Asthma attack rates in England fell significantly during the first COVID-19 pandemic lockdown of 2020, according to a study published in the journal Thorax.
Lower levels of air pollution, fewer cold and flu infections, and the fear of doctors’ offices were possible reasons for the 20% drop in cases seen at general practitioner surgeries, researchers said. The study includes data from more than 100,000 patients.
For the study researchers from the University of Edinburgh looked at a national database containing information on almost 10 million patients, and identified 100,165 who had had at least one asthma attack since 2016.
The team counted visits for asthma attacks in weekly blocks from January to August 2020, and compared with weekly rates for January to August 2016-2019. They used March 23 as the lockdown start date.
Drops in health care provider visits for asthma attacks during the lockdown were seen across all age groups, for both men and women, and across all regions of England excluding London and the North East. There was no reduction in the rate of asthma attacks that led to a hospital visit, suggesting that only milder attacks were reduced during the pandemic.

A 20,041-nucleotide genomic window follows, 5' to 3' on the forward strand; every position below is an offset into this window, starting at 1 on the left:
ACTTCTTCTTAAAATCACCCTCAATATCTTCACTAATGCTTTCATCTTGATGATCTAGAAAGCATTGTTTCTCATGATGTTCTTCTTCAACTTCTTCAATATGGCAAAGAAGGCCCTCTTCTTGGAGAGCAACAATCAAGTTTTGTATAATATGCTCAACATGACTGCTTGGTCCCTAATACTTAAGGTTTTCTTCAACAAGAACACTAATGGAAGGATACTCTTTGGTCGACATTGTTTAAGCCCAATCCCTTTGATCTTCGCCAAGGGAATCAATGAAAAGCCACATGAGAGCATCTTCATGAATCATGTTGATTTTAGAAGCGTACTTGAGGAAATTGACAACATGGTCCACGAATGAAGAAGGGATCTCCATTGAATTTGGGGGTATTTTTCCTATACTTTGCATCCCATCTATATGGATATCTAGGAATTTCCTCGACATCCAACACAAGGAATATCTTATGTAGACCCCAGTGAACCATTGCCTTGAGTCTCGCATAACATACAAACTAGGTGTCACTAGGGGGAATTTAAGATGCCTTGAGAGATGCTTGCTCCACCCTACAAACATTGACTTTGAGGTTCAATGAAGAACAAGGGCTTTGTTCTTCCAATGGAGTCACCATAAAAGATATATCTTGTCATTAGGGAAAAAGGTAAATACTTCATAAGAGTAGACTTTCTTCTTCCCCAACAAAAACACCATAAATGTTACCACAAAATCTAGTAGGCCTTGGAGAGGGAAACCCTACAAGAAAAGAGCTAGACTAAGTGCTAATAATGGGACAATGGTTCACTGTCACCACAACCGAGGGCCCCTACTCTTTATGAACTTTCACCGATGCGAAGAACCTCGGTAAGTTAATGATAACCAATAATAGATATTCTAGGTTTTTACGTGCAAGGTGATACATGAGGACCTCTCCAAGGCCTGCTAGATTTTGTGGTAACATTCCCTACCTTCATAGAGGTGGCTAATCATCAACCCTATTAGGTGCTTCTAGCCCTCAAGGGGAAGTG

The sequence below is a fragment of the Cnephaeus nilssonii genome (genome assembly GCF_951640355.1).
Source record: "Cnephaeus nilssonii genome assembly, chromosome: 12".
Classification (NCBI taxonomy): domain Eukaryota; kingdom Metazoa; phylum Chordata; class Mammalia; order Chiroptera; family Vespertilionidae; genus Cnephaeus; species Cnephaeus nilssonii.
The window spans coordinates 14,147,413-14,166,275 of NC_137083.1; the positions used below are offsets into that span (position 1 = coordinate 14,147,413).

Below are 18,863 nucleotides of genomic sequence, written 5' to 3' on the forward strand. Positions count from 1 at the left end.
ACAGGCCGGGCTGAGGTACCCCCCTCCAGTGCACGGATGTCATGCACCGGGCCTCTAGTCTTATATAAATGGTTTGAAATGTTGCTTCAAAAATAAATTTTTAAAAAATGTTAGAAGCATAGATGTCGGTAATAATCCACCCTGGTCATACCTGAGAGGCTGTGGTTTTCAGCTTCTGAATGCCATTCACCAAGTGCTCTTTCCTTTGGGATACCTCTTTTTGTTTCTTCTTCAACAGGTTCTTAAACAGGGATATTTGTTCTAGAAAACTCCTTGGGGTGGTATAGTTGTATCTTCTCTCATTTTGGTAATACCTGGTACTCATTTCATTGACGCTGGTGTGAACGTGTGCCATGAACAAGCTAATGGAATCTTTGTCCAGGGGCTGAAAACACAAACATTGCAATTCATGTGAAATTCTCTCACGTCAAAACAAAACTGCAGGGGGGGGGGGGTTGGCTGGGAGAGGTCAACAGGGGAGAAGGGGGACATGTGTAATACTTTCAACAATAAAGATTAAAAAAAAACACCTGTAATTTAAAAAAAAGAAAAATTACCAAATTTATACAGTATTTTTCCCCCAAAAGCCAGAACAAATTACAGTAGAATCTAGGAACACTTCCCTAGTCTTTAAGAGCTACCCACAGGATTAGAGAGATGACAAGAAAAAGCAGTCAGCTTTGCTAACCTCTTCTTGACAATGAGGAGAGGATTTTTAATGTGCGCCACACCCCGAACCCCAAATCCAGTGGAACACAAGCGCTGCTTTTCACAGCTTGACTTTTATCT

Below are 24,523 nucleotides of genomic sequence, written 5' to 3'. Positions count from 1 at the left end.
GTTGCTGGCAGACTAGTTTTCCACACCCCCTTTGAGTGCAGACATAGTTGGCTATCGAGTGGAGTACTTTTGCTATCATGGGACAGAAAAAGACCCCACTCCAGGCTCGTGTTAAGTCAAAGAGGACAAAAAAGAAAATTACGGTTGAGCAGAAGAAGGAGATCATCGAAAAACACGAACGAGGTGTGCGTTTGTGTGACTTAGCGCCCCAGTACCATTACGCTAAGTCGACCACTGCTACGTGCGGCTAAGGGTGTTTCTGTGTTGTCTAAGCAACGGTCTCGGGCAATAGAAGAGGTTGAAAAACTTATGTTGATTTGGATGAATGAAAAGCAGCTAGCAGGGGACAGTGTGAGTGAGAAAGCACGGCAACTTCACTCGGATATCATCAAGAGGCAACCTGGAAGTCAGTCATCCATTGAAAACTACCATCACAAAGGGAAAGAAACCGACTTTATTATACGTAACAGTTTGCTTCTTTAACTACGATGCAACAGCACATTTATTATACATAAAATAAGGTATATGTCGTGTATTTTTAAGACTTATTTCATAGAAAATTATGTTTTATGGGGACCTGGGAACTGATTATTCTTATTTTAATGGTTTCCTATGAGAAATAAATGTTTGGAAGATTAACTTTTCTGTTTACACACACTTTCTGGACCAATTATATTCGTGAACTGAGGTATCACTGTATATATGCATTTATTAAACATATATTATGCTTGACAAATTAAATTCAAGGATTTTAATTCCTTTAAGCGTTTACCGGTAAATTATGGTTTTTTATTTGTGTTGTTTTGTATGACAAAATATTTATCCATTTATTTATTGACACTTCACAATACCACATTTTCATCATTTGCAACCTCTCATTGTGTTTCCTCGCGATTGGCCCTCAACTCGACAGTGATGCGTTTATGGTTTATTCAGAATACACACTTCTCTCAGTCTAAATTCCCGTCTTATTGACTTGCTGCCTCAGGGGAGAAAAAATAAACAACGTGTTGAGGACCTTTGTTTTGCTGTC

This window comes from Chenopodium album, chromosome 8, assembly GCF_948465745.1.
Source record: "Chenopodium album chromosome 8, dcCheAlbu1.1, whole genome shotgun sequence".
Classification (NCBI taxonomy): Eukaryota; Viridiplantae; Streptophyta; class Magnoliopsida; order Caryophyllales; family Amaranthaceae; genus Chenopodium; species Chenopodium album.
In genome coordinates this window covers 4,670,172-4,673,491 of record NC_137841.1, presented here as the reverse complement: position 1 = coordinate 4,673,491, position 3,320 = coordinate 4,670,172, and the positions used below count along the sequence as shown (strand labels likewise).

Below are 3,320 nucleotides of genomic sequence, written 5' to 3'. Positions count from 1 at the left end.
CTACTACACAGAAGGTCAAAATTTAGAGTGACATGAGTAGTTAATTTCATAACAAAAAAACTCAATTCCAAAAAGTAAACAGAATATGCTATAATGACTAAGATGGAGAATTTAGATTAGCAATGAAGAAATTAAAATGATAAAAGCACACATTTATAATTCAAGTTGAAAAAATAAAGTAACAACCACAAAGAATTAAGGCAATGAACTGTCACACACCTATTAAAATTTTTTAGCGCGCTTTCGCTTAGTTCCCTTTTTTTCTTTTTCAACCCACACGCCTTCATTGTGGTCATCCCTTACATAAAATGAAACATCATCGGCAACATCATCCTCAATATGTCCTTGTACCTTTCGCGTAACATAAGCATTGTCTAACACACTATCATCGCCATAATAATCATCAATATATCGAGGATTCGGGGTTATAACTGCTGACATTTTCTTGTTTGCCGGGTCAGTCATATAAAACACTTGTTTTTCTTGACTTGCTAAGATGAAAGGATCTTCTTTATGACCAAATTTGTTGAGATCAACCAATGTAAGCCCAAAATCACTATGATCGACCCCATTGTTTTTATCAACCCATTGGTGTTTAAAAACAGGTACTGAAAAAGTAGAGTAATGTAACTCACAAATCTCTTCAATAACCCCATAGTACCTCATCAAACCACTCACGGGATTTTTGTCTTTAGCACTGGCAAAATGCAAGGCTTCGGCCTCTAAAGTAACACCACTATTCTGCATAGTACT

The researchers caution that some patients could have gone to hospital without a referral, which may mask higher rates of asthma attacks than recorded.
The study was conducted in association with BREATHE – The Health Data Research Hub for Respiratory Health, NIHR and the Asthma UK Centre for Applied Research.